This is a simple arduino based Seismograph that send the data it collects to a python script that graphs the data live and can export it to plotly. This seismograph is fairly sensitive, it can detect a person jumping beside it. The seismograph is mostly made of wood and uses a simple arduino circuit to record the data. You can see a plotly graph of me jumping beside it here.

Step 1: Tools and Materials


  • One 7 1/2" X 18 1/2" Piece of 3/4" or 1/2" plywood
  • Two 16 1/2" Pieces of 2 1/2 X 3/4" wood
  • Two 7 1/2" Pieces of 2 1/2 X 3/4" wood
  • One 13" Piece of 2" X 2"
  • One 4" Piece of 2" X 2"
  • Screw
  • 1/8" X 18" of steel rod
  • A Ball
  • Hard Drive Magnet
  • Fishing Line or Thin Cable
  • 2" X 2" piece of 1/4" metal
  • Gravel
  • Arduino
  • Breadboard
  • LM6386-N
  • Jumper Wires
  • Python with pygame and plotly library(See last step)


  • Hot Glue Gun
  • Drill and Drill Bits
  • Bench Grinder
  • Center Punch
<p>This is a seismometer, not a seismograph. A seismometer is a singular device that is used to detect seismic activity, and may even record that data in some format. A seismograph is a device that may have a single point of observation or many (often geophones) and stores the data in some format which may include a graph or chart but a seismometer may also include these data representation formats. Great project though </p>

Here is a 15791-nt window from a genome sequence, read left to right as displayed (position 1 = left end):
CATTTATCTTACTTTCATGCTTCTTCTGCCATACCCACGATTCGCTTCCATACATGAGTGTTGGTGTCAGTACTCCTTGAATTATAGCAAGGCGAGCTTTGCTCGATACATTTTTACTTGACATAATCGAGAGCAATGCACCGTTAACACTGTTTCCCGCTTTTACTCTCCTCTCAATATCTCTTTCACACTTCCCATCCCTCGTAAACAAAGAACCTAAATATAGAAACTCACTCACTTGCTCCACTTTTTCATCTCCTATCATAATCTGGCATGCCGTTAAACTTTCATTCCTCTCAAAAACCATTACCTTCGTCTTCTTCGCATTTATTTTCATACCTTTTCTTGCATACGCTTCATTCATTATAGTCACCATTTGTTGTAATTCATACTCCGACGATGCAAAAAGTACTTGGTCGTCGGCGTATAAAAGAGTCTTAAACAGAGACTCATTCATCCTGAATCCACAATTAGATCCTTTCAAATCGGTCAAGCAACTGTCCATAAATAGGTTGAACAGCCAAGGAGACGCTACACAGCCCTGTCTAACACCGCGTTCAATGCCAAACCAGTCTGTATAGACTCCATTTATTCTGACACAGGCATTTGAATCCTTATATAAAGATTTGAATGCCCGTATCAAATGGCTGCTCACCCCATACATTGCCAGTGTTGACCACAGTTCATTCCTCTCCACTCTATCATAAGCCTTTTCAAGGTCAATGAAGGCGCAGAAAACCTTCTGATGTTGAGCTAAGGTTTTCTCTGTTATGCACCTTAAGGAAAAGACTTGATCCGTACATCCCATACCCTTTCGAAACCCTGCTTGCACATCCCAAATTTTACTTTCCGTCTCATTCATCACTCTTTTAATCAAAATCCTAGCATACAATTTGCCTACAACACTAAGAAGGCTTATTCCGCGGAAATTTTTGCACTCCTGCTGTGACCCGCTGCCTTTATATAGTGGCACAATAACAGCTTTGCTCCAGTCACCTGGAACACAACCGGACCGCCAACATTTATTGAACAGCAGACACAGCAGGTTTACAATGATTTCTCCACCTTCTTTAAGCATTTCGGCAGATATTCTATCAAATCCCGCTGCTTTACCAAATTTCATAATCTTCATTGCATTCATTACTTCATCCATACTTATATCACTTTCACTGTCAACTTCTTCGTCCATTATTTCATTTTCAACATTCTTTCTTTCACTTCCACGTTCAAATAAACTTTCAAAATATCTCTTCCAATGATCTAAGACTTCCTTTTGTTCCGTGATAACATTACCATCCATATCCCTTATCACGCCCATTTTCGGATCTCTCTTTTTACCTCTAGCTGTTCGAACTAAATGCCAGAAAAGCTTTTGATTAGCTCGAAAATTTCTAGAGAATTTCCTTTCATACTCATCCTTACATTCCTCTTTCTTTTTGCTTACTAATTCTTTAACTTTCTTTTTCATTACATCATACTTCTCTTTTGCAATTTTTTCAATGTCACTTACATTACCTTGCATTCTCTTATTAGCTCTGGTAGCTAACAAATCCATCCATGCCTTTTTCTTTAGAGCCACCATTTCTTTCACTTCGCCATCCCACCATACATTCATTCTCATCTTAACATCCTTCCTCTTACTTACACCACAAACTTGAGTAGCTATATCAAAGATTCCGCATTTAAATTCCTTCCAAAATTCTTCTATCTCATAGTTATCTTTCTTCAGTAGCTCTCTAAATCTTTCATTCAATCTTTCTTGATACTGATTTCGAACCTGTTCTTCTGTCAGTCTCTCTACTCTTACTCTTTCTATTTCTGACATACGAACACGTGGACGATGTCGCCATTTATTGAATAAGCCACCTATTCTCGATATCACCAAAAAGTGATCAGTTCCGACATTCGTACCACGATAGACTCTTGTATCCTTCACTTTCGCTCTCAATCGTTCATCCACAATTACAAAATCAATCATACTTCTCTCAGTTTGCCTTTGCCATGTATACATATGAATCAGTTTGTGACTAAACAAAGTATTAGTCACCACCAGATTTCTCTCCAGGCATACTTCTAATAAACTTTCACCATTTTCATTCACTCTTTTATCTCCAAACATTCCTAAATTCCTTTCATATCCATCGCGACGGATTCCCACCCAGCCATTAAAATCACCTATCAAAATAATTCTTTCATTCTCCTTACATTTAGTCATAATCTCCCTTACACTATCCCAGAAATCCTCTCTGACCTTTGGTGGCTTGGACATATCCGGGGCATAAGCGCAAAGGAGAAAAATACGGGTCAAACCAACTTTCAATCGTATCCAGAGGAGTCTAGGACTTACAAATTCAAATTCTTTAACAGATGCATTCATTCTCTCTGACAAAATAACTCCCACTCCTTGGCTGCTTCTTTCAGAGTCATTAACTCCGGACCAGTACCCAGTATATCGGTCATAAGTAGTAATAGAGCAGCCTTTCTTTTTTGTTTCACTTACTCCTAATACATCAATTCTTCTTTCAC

<p>Awsome Projects</p>
<p>I love the combination of Python and the Arduino. So I have created a collection about it. I have added your instructable, you can see the collection at: &gt;&gt; <a href="https://www.instructables.com/id/Arduino-and-Python-and-perhaps-a-Rasberry-Pi/"> https://www.instructables.com/id/Arduino-and-Pytho...</a></p>
I live in Christchurch NZ where there have been over 18,000 quakes since 2010. The two biggest were 7.1 in 2010 and a 6.3 magnitude in 2011 where 183 lives were sadly lost. At the time it had the record for the highest peak ground acceleration in history pulling something like 2.2g! It was flipping scary! So this would be handy...
<p>nice!</p><p>could also be used to monitor the movements of a cradle!</p>
<p>any video will helps to understand the mecchanics of this construction. An other issue is the sensitivity.....how separates the erarthquake vibres from any other vibration......I ve made once a seismograph with a an vertical axle about 50cm long and was about 30-35cm deeped in ground. Then on this axle i had a coil about 20turns The vibration was trasmited to electricity. I had connected the probes to the university earthquake center (i live in Greece and its easy to have earthquakes) </p>

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